Fourth & Hope staff will try and assist individuals from other communities to return to their community of origin to a safe shelter environment, family, or caregiver, whenever feasible. Also under the agreement, Fourth & Hope will make all reasonable efforts to discourage illegal camping, trespassing, and loitering both on and off the shelter site.
Of the $2.3 million to build the present building, $1.25 million is coming from the Affordable Housing In-Lieu Fees Fund, $149,000 from the Spring Lake Off Site Affordable Housing Fund, $500,000 from Yolo County, and $400,000 from Friends of the Mission.
Talk about a shelter, including the relocation of Fourth & Hope, started about two years ago, primarily as a way of dealing with the homeless who frequent the downtown area, often sleeping in doorways, alleys or at city or county parking lots. There have also been problems with some homeless who are mentally ill or are addicted to narcotics.
It was due to the growing number of homeless — now estimated at nearly 400 individuals — that the city created the Homeless Outreach Street Team under the Police Department, which works to identify them, offer them assistance, or arrests them if needed, as well as identify and clean up campsites.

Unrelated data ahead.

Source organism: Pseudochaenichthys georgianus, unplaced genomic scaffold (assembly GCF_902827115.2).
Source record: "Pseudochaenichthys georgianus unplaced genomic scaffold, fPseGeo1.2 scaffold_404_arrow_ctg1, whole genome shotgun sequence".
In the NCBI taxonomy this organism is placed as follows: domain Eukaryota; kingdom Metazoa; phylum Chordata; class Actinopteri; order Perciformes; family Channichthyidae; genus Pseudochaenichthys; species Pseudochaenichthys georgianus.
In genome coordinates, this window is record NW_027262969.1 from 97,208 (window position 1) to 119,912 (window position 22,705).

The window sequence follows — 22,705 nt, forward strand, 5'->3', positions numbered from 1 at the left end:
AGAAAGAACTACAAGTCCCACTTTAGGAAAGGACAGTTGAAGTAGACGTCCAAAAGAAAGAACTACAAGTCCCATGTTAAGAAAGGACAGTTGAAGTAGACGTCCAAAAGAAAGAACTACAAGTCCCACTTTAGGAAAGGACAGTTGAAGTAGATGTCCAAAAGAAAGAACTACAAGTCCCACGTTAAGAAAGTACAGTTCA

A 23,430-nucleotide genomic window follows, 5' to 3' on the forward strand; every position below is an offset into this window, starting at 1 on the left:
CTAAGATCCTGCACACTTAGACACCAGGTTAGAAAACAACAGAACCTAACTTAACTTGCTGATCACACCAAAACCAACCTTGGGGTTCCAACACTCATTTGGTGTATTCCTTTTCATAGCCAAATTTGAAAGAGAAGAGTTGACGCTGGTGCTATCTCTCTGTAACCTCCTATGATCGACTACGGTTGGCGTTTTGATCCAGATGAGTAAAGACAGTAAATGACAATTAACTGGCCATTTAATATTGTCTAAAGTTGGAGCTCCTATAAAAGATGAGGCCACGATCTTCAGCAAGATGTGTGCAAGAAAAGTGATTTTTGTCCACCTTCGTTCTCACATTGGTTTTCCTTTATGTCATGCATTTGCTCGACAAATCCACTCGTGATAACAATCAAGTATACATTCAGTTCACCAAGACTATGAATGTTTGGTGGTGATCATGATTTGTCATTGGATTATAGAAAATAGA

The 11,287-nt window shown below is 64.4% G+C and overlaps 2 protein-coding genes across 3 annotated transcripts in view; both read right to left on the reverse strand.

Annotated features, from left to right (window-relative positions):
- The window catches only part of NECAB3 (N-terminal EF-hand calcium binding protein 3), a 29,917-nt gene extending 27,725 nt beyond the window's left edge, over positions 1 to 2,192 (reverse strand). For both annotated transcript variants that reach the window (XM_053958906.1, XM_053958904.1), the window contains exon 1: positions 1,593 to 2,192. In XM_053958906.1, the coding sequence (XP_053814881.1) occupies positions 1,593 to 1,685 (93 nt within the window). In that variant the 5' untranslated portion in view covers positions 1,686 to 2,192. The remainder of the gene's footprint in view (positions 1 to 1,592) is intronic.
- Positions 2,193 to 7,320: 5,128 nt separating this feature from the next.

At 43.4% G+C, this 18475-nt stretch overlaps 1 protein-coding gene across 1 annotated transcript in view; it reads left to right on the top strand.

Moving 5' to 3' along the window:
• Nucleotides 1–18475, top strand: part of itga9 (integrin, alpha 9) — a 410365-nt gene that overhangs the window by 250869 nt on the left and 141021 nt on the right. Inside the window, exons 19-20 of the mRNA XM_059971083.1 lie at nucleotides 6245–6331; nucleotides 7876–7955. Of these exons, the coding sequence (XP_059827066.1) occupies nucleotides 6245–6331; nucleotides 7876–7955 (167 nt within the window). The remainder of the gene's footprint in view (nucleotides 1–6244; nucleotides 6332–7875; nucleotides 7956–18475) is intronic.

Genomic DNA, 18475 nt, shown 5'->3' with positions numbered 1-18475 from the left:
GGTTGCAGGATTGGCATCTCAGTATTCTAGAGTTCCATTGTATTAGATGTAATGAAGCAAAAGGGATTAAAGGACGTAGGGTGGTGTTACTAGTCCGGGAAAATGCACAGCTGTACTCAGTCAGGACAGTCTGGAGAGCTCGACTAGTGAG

In mid-April this year, the council declared an emergency and authorized the Emergency Shelter Project, enabling the city to determine the work would be exempt from the California Environmental Quality Act as a project undertaken to prevent or mitigate an emergency. That action ultimately led to a series of decisions in May that provided a no-bid contract that went to Broward Construction for the 6,500-square-foot single-story structure.
Earlier, Coyle said the East Beamer Way Emergency Shelter represents a “paradigm shift” in serving Woodland’s unhoused, both current and future through the provision of both shelter and services.
Both Woodland and Yolo County, in collaboration with local nonprofit Friends of the Mission, provided the funds to build the new adult-only shelter.
At present, completion of the project is set for Nov. 14, when the city will turn the keys and land over to Friends and Shelter operator Fourth & Hope. The only snag in the project is that Pacific, Gas & Electric hasn’t been able to provide power to the site due to the necessity of restoring power to those communities across Northern California that have been destroyed or damaged by wildfires.